In 1172, the new pope, Alexander III, further encouraged Henry to advance the integration of the Irish Church with Rome. Henry was authorised to impose a tithe of one penny per hearth as an annual contribution. This church levy, called Peter's Pence, is still extant in Ireland as a voluntary donation. In turn, Henry accepted the title of Lord of Ireland which Henry conferred on his younger son, John Lackland, in 1185. This defined the Irish state as the Lordship of Ireland. When Henry's successor died unexpectedly in 1199, John inherited the crown of England and retained the Lordship of Ireland.
Over the century that followed, Norman feudal law gradually replaced the Gaelic Brehon Law so that by the late 13th century the Norman-Irish had established a feudal system throughout much of Ireland. Norman settlements were characterised by the establishment of baronies, manors, towns and the seeds of the modern county system. A version of the Magna Carta (the Great Charter of Ireland), substituting Dublin for London and Irish Church for Church of England, was published in 1216 and the Parliament of Ireland was founded in 1297.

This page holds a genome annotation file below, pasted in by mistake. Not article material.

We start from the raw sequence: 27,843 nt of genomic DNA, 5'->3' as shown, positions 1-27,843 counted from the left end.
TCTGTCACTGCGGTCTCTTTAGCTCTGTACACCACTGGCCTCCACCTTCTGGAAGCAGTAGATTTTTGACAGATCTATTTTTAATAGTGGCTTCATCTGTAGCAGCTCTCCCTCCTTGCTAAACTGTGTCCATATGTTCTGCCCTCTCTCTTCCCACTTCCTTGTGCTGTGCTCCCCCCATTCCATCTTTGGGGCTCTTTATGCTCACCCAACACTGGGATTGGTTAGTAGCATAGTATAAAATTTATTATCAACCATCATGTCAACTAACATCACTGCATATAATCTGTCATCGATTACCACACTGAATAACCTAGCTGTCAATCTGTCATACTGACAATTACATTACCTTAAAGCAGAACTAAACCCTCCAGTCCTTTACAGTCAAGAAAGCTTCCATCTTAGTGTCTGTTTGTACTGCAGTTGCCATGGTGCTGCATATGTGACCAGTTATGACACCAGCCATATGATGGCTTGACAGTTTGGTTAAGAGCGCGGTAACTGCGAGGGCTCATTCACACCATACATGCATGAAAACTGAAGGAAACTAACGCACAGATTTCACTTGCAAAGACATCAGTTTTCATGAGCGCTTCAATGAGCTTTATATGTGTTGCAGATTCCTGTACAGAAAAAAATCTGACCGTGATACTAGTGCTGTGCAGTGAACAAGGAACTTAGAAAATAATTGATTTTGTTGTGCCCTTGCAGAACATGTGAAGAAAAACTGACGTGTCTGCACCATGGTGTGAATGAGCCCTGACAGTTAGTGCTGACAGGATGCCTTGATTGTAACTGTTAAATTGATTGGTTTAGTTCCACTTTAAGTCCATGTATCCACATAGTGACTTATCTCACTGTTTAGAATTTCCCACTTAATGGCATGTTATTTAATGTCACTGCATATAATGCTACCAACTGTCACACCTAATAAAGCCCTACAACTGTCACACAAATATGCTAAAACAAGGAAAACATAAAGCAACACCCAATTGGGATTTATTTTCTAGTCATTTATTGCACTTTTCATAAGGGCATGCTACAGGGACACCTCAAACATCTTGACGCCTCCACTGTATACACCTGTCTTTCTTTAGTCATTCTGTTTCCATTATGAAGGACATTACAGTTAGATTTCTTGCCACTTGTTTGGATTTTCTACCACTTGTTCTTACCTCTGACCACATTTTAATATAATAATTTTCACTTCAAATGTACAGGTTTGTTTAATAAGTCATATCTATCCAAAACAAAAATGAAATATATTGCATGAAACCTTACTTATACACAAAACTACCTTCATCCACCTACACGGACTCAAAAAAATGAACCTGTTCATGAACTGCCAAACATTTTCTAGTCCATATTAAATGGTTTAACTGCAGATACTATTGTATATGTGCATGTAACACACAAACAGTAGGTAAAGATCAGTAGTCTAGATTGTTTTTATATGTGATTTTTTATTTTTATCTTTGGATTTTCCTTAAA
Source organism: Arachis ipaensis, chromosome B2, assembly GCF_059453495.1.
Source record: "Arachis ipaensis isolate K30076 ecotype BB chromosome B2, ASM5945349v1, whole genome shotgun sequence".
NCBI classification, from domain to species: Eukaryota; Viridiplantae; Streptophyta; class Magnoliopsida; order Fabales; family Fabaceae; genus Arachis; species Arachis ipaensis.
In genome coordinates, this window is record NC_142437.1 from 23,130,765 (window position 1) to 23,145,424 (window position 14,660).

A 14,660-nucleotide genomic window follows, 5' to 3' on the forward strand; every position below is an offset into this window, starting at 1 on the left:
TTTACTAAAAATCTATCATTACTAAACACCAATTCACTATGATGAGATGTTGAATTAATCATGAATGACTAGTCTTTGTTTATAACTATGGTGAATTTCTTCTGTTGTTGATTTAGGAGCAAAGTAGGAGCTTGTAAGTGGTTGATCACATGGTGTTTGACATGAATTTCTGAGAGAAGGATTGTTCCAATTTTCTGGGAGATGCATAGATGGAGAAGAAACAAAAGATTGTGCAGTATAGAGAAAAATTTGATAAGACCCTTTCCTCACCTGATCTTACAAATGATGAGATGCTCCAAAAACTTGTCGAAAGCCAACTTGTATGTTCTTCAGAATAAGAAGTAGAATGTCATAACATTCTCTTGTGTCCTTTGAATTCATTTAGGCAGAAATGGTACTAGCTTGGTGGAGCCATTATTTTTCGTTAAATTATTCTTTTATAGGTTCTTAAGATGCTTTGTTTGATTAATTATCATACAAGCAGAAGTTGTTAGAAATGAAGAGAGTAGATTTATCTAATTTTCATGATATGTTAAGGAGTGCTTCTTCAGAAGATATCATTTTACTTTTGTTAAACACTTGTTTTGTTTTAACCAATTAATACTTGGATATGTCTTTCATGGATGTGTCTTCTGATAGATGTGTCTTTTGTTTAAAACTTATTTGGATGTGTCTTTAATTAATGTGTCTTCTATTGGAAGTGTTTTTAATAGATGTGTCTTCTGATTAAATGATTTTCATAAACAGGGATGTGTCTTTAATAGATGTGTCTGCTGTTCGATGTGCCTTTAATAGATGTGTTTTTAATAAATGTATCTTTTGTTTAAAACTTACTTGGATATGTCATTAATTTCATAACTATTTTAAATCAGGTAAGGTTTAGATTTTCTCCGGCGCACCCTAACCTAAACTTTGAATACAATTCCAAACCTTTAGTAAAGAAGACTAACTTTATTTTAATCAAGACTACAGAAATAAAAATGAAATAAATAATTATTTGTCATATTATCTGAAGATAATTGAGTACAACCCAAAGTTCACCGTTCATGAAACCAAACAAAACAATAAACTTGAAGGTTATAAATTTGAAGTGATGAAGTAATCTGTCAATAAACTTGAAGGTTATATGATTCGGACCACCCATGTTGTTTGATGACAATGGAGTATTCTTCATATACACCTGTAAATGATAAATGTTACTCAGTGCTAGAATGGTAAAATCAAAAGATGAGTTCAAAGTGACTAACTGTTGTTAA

From the mid-14th century, after the Black Death, Norman settlements in Ireland went into a period of decline. The Norman rulers and the Gaelic Irish elites intermarried and the areas under Norman rule became Gaelicised. In some parts, a hybrid Hiberno-Norman culture emerged. In response, the Irish parliament passed the Statutes of Kilkenny in 1367. These were a set of laws designed to prevent the assimilation of the Normans into Irish society by requiring English subjects in Ireland to speak English, follow English customs and abide by English law. However, by the end of the 15th century central English authority in Ireland had all but disappeared and a renewed Irish culture and language, albeit with Norman influences, was dominant again. English Crown control remained relatively unshaken in an amorphous foothold around Dublin known as The Pale and under the provisions of Poynings' Law of 1494, the Irish Parliamentary legislation was subject to the approval of the English Parliament.